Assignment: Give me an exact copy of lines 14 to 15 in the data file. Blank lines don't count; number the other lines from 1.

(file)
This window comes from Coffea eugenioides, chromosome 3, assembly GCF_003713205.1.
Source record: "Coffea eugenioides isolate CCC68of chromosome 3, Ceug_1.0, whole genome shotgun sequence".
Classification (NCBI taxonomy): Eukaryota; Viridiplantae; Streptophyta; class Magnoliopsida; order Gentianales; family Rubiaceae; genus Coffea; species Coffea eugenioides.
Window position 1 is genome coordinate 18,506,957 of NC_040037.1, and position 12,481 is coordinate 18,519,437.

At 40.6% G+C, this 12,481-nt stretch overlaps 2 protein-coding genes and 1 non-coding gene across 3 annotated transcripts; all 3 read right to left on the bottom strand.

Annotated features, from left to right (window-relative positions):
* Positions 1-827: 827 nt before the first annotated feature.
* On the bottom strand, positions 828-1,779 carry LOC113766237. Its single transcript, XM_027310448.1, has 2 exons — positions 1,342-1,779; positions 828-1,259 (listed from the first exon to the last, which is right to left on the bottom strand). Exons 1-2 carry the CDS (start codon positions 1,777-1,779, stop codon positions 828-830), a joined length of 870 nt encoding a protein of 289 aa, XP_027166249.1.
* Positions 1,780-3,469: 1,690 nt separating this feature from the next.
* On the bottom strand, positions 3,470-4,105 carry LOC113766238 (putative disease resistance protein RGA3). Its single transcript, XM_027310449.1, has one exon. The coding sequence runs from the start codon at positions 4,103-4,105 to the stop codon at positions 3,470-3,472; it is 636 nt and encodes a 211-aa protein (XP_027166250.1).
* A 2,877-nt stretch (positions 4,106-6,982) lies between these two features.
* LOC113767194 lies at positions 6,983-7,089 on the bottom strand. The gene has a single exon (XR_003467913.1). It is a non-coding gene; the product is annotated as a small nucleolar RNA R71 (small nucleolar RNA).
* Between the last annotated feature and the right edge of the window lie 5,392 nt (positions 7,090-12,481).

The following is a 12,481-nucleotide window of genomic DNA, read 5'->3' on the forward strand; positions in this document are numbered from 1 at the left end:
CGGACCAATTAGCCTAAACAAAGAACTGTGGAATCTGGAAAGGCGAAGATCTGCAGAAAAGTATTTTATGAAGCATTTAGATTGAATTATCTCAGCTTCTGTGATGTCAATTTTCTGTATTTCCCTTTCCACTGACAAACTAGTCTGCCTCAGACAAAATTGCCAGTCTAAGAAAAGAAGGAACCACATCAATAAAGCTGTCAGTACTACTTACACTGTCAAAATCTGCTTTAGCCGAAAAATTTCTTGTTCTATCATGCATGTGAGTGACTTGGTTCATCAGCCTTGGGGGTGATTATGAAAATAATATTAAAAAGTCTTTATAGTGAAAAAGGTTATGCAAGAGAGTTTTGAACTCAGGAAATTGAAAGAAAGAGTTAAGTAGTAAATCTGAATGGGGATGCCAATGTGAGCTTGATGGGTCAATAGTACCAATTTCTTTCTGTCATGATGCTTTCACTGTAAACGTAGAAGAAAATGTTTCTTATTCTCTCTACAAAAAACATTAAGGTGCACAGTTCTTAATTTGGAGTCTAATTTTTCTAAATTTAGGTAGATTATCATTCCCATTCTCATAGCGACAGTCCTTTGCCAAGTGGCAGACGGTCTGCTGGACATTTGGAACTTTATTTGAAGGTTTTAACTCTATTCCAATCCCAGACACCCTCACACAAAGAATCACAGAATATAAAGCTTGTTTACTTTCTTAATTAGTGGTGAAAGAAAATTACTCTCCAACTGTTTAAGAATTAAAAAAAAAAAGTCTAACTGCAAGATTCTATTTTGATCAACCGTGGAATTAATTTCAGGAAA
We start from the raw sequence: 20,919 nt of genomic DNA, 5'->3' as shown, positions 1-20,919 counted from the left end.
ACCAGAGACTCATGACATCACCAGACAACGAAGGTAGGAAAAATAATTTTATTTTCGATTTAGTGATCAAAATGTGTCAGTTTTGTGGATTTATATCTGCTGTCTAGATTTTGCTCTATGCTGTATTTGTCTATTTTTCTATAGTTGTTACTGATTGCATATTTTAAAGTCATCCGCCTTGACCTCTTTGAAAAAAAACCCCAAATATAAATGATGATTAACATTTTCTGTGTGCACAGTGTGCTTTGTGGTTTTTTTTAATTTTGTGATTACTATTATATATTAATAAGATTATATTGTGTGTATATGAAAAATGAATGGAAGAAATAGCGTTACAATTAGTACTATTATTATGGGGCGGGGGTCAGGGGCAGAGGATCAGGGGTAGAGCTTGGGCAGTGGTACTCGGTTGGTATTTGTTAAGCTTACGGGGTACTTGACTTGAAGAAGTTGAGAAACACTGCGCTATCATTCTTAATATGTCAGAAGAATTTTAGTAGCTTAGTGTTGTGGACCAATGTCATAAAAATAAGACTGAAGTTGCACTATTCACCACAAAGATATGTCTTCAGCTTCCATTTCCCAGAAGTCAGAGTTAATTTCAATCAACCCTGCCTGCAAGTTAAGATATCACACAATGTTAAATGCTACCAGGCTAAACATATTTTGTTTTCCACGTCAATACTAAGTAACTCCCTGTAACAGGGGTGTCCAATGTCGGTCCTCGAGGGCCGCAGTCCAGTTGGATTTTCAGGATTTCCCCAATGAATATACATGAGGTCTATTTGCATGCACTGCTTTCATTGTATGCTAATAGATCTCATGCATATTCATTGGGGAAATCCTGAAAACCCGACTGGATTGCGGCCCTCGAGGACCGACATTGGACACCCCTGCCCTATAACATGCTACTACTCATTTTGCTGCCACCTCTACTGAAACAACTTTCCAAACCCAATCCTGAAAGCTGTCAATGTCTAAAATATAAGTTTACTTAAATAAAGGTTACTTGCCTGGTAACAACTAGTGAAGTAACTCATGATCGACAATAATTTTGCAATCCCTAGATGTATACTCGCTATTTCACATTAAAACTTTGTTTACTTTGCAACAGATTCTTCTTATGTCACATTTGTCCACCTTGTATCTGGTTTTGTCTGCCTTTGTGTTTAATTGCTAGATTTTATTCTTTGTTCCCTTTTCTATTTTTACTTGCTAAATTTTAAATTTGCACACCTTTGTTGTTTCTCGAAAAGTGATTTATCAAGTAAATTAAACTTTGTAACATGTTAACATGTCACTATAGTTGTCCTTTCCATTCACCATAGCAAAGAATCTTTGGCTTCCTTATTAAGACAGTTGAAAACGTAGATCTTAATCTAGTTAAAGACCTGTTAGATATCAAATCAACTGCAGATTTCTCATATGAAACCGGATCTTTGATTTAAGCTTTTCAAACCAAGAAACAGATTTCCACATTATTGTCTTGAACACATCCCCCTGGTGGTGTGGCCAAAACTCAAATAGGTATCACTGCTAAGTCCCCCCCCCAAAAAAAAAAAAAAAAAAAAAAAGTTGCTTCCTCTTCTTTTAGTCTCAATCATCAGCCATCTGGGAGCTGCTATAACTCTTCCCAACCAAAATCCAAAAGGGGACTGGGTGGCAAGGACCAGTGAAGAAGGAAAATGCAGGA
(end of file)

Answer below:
The following is a 12,481-nucleotide window of genomic DNA, read 5'->3' on the forward strand; positions in this document are numbered from 1 at the left end:
CGGACCAATTAGCCTAAACAAAGAACTGTGGAATCTGGAAAGGCGAAGATCTGCAGAAAAGTATTTTATGAAGCATTTAGATTGAATTATCTCAGCTTCTGTGATGTCAATTTTCTGTATTTCCCTTTCCACTGACAAACTAGTCTGCCTCAGACAAAATTGCCAGTCTAAGAAAAGAAGGAACCACATCAATAAAGCTGTCAGTACTACTTACACTGTCAAAATCTGCTTTAGCCGAAAAATTTCTTGTTCTATCATGCATGTGAGTGACTTGGTTCATCAGCCTTGGGGGTGATTATGAAAATAATATTAAAAAGTCTTTATAGTGAAAAAGGTTATGCAAGAGAGTTTTGAACTCAGGAAATTGAAAGAAAGAGTTAAGTAGTAAATCTGAATGGGGATGCCAATGTGAGCTTGATGGGTCAATAGTACCAATTTCTTTCTGTCATGATGCTTTCACTGTAAACGTAGAAGAAAATGTTTCTTATTCTCTCTACAAAAAACATTAAGGTGCACAGTTCTTAATTTGGAGTCTAATTTTTCTAAATTTAGGTAGATTATCATTCCCATTCTCATAGCGACAGTCCTTTGCCAAGTGGCAGACGGTCTGCTGGACATTTGGAACTTTATTTGAAGGTTTTAACTCTATTCCAATCCCAGACACCCTCACACAAAGAATCACAGAATATAAAGCTTGTTTACTTTCTTAATTAGTGGTGAAAGAAAATTACTCTCCAACTGTTTAAGAATTAAAAAAAAAAAGTCTAACTGCAAGATTCTATTTTGATCAACCGTGGAATTAATTTCAGGAAA